“[Most philosophers] maintain that certain activities are more worthy than others, so lives spent engaged in those more worthy activities are more worthy lives. But which activities have more worth and which less? And on what bases should we decide such matters?” — Steven Cahn and Christine Vitrano
This week our featured book is Happiness and Goodness: Philosophical Reflections on Living Well, by Steven M. Cahn and Christine Vitrano, with a foreword by Robert B. Talisse. In today’s post, we have an excerpt from the second chapter of the book, “Wasted Lives.”
Don’t forget to enter our book giveaway for Happiness and Goodness!
In [Ronald] Dworkin’s posthumously published Religion Without God, he argues that an atheist can be religious. While this claim would come as no surprise to adherents of Jainism, Theravada Buddhism, or Mimamsa Hinduism, he has in mind not these Asian religious traditions but a viewpoint common to many Western thinkers who deny theism yet recognize “nature’s intrinsic beauty” and the “inescapable responsibility” of people to “live their lives well.” Dworkin considers such an outlook religious.
Leaving aside his curious line of thought that finds support for religious belief in such disparate phenomena as the Grand Canyon, prowling jaguars, and the discovery by physicists of the Higgs boson, let us concentrate on his view that we should all seek to live well so as to achieve “successful” lives and avoid “wasted” ones.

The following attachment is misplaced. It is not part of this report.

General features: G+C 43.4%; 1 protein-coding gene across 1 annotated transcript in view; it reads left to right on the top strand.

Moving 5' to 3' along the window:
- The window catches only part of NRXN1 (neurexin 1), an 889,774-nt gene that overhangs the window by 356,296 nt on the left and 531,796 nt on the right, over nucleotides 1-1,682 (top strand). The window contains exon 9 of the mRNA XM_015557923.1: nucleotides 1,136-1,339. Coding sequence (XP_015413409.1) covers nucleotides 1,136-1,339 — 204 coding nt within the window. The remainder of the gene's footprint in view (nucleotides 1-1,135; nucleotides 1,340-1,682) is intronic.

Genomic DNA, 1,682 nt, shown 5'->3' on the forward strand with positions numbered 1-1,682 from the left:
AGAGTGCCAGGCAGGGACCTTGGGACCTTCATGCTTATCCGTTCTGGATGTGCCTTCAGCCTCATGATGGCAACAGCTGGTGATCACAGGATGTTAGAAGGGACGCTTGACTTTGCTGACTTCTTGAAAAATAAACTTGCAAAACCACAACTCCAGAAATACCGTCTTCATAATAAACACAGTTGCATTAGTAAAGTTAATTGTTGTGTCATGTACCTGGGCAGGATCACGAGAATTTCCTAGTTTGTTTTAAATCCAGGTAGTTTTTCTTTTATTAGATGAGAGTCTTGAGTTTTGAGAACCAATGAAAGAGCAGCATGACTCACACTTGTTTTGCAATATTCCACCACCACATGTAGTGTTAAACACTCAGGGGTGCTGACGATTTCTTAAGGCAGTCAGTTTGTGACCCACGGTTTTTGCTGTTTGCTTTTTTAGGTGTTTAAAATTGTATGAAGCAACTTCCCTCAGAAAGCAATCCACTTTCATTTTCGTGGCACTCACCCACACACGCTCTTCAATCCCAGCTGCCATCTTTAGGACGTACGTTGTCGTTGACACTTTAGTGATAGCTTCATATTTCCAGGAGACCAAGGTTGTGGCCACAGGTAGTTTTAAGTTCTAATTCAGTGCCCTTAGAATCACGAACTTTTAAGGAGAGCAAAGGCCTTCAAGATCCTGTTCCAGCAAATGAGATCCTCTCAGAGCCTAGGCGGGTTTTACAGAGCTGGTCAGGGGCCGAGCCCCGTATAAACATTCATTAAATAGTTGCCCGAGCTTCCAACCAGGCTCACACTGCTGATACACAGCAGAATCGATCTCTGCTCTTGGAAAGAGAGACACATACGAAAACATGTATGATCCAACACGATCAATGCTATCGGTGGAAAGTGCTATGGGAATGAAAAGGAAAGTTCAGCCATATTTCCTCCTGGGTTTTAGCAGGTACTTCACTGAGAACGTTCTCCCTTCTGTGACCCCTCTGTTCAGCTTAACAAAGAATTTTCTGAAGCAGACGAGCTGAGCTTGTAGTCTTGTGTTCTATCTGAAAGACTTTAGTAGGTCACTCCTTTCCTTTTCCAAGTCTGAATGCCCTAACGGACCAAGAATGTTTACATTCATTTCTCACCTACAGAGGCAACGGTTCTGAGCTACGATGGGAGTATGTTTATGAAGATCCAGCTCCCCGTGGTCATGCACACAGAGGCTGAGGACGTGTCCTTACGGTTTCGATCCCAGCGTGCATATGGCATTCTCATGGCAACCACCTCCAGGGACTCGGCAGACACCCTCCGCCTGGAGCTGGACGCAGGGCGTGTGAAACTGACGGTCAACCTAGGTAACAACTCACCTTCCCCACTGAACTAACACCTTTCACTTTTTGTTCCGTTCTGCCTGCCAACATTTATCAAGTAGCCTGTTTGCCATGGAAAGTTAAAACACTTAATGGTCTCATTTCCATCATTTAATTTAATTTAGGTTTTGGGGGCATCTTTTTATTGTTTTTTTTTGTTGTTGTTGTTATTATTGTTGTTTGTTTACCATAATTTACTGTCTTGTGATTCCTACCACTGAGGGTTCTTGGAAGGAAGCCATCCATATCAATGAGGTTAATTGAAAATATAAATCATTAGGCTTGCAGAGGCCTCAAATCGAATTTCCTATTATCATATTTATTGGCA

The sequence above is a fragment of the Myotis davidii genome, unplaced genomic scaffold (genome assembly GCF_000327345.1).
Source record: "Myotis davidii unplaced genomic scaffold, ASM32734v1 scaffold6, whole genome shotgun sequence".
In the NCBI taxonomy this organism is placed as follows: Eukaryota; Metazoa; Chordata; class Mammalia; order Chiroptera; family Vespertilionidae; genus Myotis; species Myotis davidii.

Does one model fit all? On this important point Dworkin wavers. He maintains that “there is, independently and objectively, a right way to live.” Yet he also recognizes “a responsibility of each person to decide for himself ethical questions about which kinds of lives are appropriate and which would be degrading for him.”
What sort of life did Dworkin himself find degrading? We are not told but suspect that for such a successful academic, a “degrading life” might have been one without intellectual striving, just as a famed athlete might find degrading life as a couch potato.
But of all possible lives, which are well-lived? To help answer this question, consider the following two fictional, though realistic, cases.
Pat received a bachelor’s degree from a prestigious college and a Ph.D. in philosophy from a leading university, then was awarded an academic position at a first-rate school, and eventually earned tenure there. Pat is the author of numerous books, articles, and reviews, is widely regarded as a leading scholar and teacher, and is admired by colleagues and students for fairness and helpfulness. Pat is happily married, has two children, enjoys playing bridge and the cello, and vacations each summer in a modest house on Cape Cod. Physically and mentally healthy, Pat is in good spirits, looking forward to years of happiness.
Lee, on the other hand, did not attend college. After high school Lee moved to a beach community in California and is devoted to sunbathing, swimming, and surfing. Lee has never married but has experienced numerous romances. Having inherited wealth from deceased parents, Lee has no financial needs but, while donating generously to worthy causes, spends money freely on magnificent homes, luxury cars, designer clothes, fine dining, golfing holidays,
and extensive travel. Lee has many friends and is admired for honesty and kindness. Physically and mentally healthy, Lee is in good spirits, looking forward to years of happiness.